A Slight Trick of the Mind

The German version of this review by Maike Duddek was first published in the 17th issue of
Bücherstadt Kurier’s quarterly online magazine.

Bittersweet: Memories as a journey

When in 2005 a new novel about Sherlock Holmes titled A Slight Trick of the Mind was published, the current Holmes-hype wasn’t even on the horizon. Which makes Mitch Cullin’s version of the aging detective fighting oblivion even more original, bittersweet and human.

Sussex after World War II: Sherlock Holmes devotedly looks after his beehives. There’s nothing else left for him to do. His former partner Watson died many years ago and his body and mind are starting to fail him. By now in his nineties one last case takes him to a Japan still traumatised by the recent war. At the same time he tries to put down in writing a last mystery dating back to his golden days, which awakens tender feelings in him. These two journeys become intertwinded with Holmes‘ life in England and his unusual relationship with Roger, his housekeeper’s enquiring son.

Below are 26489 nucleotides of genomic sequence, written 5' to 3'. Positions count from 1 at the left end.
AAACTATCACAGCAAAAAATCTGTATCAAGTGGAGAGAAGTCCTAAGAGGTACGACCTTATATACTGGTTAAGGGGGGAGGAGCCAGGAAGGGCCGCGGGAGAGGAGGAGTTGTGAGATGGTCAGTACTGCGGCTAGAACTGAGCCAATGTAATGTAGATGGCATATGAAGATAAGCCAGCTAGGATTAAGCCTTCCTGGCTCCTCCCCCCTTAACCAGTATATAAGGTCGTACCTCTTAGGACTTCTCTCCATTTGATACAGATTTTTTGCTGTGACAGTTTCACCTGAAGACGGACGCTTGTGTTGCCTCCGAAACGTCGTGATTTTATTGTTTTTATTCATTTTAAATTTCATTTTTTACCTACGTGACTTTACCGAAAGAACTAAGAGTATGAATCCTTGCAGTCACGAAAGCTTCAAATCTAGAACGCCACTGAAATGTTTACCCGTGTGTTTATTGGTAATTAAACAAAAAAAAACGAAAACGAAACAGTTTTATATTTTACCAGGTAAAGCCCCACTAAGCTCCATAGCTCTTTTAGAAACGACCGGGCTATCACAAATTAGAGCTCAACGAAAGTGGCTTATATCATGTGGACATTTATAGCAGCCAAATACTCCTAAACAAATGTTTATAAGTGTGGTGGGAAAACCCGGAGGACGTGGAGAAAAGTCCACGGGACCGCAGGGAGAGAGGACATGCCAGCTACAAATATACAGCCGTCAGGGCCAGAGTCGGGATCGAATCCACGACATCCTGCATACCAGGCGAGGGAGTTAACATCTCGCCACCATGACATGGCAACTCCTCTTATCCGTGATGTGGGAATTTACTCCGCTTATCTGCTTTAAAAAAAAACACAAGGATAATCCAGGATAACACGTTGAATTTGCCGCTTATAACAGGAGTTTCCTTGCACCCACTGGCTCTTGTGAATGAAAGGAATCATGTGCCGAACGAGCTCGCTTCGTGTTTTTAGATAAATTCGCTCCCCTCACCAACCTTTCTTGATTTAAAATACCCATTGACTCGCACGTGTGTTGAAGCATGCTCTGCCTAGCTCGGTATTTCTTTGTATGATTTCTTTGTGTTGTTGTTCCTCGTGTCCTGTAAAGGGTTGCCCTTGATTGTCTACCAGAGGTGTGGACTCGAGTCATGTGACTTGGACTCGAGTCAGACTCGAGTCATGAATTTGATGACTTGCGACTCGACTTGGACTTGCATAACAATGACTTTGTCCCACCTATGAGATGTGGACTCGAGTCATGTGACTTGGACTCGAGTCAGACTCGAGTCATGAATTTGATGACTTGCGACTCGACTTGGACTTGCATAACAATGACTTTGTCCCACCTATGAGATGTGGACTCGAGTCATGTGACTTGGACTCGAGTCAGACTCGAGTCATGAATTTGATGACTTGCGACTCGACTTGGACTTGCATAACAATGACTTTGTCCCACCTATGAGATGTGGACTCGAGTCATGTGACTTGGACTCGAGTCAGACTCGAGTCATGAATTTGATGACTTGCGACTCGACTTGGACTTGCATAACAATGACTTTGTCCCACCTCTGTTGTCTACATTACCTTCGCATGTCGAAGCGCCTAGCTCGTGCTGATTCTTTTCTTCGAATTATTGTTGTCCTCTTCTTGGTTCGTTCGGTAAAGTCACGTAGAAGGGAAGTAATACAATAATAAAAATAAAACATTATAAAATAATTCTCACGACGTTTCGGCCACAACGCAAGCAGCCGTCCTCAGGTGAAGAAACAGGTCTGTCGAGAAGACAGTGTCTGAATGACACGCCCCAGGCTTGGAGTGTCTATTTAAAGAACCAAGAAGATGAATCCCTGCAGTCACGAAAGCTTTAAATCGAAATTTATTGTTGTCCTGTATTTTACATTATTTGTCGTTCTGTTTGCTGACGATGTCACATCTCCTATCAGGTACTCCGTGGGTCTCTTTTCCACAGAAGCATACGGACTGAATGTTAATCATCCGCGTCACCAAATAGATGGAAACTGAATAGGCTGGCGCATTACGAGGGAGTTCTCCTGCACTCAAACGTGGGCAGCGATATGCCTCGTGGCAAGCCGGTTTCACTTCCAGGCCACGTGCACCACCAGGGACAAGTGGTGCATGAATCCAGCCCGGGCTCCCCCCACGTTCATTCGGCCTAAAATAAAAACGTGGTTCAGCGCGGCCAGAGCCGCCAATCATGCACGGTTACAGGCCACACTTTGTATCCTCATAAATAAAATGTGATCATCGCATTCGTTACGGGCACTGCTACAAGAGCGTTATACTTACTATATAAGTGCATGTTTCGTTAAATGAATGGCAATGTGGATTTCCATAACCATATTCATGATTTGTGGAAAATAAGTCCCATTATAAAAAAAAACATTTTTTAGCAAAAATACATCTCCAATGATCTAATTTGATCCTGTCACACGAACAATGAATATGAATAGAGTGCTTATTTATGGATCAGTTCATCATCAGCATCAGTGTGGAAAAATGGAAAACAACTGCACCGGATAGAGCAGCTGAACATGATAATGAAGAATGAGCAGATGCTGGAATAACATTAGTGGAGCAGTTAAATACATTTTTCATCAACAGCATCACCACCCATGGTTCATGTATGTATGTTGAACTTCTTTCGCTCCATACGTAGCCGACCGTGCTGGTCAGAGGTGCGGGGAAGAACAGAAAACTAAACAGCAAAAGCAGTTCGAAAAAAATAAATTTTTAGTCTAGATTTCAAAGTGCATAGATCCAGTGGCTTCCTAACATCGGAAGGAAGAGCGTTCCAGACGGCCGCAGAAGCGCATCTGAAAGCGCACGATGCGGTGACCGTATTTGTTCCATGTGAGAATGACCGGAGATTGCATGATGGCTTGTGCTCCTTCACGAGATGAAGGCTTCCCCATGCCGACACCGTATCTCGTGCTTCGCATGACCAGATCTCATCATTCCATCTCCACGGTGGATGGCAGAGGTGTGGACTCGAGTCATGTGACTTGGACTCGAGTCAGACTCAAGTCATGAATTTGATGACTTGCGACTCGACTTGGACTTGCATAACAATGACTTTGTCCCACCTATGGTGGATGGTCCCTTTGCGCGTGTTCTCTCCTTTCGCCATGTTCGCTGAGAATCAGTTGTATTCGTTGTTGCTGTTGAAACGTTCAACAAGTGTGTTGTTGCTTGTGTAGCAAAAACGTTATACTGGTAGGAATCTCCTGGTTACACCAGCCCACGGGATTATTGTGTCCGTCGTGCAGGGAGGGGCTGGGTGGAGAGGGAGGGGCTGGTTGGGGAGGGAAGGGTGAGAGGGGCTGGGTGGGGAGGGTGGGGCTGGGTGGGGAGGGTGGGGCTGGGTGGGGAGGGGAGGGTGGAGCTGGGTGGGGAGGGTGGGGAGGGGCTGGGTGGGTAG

And questions hover above him like the Sword of Damocles: How reliable are his memories? And how does one deal with not being able to trust them any longer?

This touching, tragic subject is reflected in Mitch Cullin’s unobtrusive, quiet writing. Rich with hints and deception it depicts uncertainty, terror and speechlessness. The bee appears as a leitmotif at all levels and shows a fragile and human side of Holmes, something missing from most other books about Holmes.

If you are interested in seeing Holmes from a different angle, A Slight Trick of the Mind is the book for you. Just be aware that the detective has changed and invites you on a subtle but also nerve-wracking journey.

A Slight Trick of the Mind has already been published in 16 languages in 19 countries, with a film version starring Sir Ian McKellen hitting cinemas this year! (UK: 19 June, D: 24 December)

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